As the world recovered from an unprecedented pandemic, a sudden shift to remote work, and a growing cost of living crisis, the internet was all about “quiet quitting.”
First coined in early 2022, the term described employees who were choosing to pullback from “going the extra mile” to pursue a pay raise in favor of sticking to their position’s scope of responsibilities.
In 2023, workers continue to achieve high levels of productivity, while companies cut costs wherever possible.
There’s a new term on the horizon, too: quiet hiring.
What Does Quiet Hiring Mean?
Emily Rose McRae, Sr. Director of Research at Gartner explains that “quiet hiring is when an organization acquires new skills without actually hiring new full-time employees.” In other words, why hire another employee if you can foster talent internally?
While this may seem like a cost-effective recipe for overextension, it’s also an opportunity for employees already learning new skills to up their credentials and climb the ranks.
Despite its connotations, quiet hiring can be a win-win situation for employers and employees.
The Benefits of Quiet Hiring
It’s natural to get comfortable after working at a company for a while. But are you truly fulfilling your potential (and your kokorozashi)? With quiet hiring, you can cultivate skillsets that will propel your career in the right direction.
Find Your Skill Gap and Research How to Fill It
Maybe your manager is suddenly asking you to report on detailed analytics that are outside of your current scope—but you have been interested in taking on a more strategic role down the line.
Take the time to assess what you’ll need to nail this new responsibility. After some research, you realize that you’ll need a certification to learn to identify and utilize specific data for your reports. Now that you know where your knowledge gaps are, research your training options along with the costs and benefits for your company.
Broadcast Your New Abilities
You’ve completed a data analytics certificate and successfully presented the numbers to your team, confidently fielding questions that would’ve stumped you previously.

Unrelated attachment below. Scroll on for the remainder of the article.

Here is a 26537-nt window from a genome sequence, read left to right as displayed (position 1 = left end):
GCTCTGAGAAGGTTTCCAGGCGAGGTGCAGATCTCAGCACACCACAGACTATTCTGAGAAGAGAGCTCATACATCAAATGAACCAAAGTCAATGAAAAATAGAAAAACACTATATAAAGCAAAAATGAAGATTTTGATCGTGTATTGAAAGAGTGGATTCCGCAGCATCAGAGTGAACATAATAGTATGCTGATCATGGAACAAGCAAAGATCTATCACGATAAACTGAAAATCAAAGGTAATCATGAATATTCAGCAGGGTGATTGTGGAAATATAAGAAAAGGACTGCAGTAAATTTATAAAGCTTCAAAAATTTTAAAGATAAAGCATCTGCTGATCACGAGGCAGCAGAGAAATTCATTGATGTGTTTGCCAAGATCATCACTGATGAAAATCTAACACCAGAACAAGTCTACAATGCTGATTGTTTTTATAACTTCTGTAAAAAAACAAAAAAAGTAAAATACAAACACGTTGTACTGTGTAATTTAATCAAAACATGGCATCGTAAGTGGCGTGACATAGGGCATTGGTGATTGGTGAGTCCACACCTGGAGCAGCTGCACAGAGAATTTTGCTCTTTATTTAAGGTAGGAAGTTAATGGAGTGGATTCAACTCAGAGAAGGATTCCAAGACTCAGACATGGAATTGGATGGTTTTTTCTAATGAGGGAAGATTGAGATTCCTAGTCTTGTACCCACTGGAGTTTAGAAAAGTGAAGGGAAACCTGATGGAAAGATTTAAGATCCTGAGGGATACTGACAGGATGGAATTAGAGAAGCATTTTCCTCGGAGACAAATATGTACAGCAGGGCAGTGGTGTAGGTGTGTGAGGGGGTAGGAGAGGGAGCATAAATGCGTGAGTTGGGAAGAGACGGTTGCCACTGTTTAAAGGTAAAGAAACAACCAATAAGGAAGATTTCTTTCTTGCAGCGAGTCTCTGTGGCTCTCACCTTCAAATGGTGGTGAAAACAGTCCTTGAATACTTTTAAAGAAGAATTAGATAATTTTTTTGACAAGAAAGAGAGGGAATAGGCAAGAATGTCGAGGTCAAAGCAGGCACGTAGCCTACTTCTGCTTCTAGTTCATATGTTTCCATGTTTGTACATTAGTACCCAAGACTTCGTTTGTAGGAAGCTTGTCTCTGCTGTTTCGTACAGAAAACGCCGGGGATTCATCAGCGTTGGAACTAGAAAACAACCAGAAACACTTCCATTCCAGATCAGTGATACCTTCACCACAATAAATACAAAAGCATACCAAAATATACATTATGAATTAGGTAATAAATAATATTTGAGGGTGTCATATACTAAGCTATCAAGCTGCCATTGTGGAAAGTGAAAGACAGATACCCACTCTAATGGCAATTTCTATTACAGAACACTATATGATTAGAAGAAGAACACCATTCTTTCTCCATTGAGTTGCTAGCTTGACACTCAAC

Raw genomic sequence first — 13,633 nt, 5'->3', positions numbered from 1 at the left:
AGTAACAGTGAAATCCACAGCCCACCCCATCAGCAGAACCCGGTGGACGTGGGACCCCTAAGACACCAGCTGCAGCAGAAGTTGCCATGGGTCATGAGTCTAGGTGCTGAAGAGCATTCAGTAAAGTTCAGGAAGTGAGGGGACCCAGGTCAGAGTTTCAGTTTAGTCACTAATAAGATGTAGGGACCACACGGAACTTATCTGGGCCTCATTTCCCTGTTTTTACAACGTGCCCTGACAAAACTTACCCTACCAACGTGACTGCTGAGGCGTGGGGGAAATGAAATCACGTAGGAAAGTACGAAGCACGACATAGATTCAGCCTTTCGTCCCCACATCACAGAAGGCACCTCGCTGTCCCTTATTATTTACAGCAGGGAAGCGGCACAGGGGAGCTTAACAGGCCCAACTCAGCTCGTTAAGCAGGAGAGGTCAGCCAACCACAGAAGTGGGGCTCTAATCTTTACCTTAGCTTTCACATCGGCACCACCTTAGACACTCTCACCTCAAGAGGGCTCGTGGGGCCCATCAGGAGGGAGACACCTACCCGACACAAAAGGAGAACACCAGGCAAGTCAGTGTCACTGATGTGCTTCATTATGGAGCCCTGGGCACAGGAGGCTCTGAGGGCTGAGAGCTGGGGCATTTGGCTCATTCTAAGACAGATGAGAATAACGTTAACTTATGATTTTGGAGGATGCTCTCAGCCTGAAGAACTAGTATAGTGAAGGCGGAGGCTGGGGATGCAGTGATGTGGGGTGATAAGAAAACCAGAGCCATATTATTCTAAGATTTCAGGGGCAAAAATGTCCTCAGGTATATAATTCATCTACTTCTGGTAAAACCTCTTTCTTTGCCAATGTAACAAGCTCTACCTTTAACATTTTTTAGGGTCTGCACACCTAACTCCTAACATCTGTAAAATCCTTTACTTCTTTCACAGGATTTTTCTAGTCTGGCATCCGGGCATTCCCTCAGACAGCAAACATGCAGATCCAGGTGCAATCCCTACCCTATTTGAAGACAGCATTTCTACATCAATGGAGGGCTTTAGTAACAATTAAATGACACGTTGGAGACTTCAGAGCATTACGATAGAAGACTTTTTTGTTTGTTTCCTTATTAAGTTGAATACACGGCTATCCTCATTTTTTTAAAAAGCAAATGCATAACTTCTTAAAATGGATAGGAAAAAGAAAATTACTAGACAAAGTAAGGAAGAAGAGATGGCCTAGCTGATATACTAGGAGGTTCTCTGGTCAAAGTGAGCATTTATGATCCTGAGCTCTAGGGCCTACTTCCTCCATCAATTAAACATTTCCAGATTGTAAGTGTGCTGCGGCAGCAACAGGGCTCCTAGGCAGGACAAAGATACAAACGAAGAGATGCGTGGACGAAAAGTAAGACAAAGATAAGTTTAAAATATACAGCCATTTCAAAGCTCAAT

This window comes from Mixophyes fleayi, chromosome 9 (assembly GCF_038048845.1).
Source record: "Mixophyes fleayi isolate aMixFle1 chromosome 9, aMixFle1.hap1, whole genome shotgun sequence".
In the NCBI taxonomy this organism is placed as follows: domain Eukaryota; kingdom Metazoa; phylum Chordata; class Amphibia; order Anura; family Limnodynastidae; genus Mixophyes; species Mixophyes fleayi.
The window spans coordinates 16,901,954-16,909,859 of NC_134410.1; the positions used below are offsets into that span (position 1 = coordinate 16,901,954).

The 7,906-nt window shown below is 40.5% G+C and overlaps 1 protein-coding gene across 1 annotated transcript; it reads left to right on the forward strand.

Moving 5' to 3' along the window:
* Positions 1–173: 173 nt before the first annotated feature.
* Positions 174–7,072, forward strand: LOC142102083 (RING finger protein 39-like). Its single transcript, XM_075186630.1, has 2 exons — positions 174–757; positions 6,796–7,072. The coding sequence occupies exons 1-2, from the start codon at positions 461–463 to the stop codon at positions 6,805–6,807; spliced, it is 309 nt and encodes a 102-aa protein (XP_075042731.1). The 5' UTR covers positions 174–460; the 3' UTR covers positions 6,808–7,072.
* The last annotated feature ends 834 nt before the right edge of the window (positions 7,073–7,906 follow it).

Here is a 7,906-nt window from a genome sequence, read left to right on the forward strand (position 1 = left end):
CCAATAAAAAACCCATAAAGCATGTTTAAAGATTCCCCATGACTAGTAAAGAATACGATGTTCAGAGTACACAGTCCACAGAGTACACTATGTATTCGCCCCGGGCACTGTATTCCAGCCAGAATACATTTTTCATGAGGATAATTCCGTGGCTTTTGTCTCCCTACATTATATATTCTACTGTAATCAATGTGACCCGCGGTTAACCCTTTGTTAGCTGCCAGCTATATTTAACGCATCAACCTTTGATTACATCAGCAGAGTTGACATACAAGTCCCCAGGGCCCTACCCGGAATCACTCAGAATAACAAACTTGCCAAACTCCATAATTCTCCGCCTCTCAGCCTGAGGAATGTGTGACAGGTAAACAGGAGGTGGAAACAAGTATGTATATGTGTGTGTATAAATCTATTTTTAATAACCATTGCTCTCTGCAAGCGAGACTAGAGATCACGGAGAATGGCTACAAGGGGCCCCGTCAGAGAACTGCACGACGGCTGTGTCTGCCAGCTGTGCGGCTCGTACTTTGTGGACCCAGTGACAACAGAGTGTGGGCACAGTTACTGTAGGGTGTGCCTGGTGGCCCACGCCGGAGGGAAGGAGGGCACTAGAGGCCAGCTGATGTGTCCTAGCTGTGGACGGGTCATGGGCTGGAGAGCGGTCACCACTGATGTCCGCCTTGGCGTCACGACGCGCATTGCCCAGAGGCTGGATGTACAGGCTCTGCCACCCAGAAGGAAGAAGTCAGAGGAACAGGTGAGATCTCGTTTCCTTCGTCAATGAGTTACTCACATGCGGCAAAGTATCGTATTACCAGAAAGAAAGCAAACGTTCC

Be sure to add this credential to your resume and make sure that leadership is aware of your increased abilities. Don’t be shy—moving up the ranks means making sure your name comes up in project and promotion discussions.
Negotiate for Increased Compensation
If you’re being asked to pick up slack, it should be made clear if these new responsibilities are temporary or long-lasting, and how you will be compensated in either situation.
If you’re only asked to take on increased responsibilities for a brief time, that timeframe must be clearly communicated. Sure, workloads tend to ebb and flow, and diamonds are formed under pressure—but everyone has their limits.
Overwork puts employees at risk of burnout, especially if they aren’t rewarded for heading the call. If a bonus isn’t possible, then recovery time or flexible work hours should be an option that you pursue instead.
If you’re being asked to take on work outside your current scope indefinitely, set up a meeting with your manager to reassess how your success will be measured. This is also the time to negotiate[ST1] [WJ2] for increased compensation or benefits such as more time off (see Principled Negotiation: A Crash Course in Workplace Persuasion). You’ll be providing additional value to the organization, so you deserve additional compensation in return.
Don’t Burn Yourself Out.
It’s easy for workloads to creep up, but people only have so much bandwidth before they hit a wall. While it can be exhilarating to be constantly learning, at a certain point, everyone reaches their limit.
Take a few moments to let your mind rest before attacking the next challenge. Whether it’s an evening stroll, 30 minutes of mindfulness, or lunch out with a colleague, give your brain some time to reset before jumping into the next training session.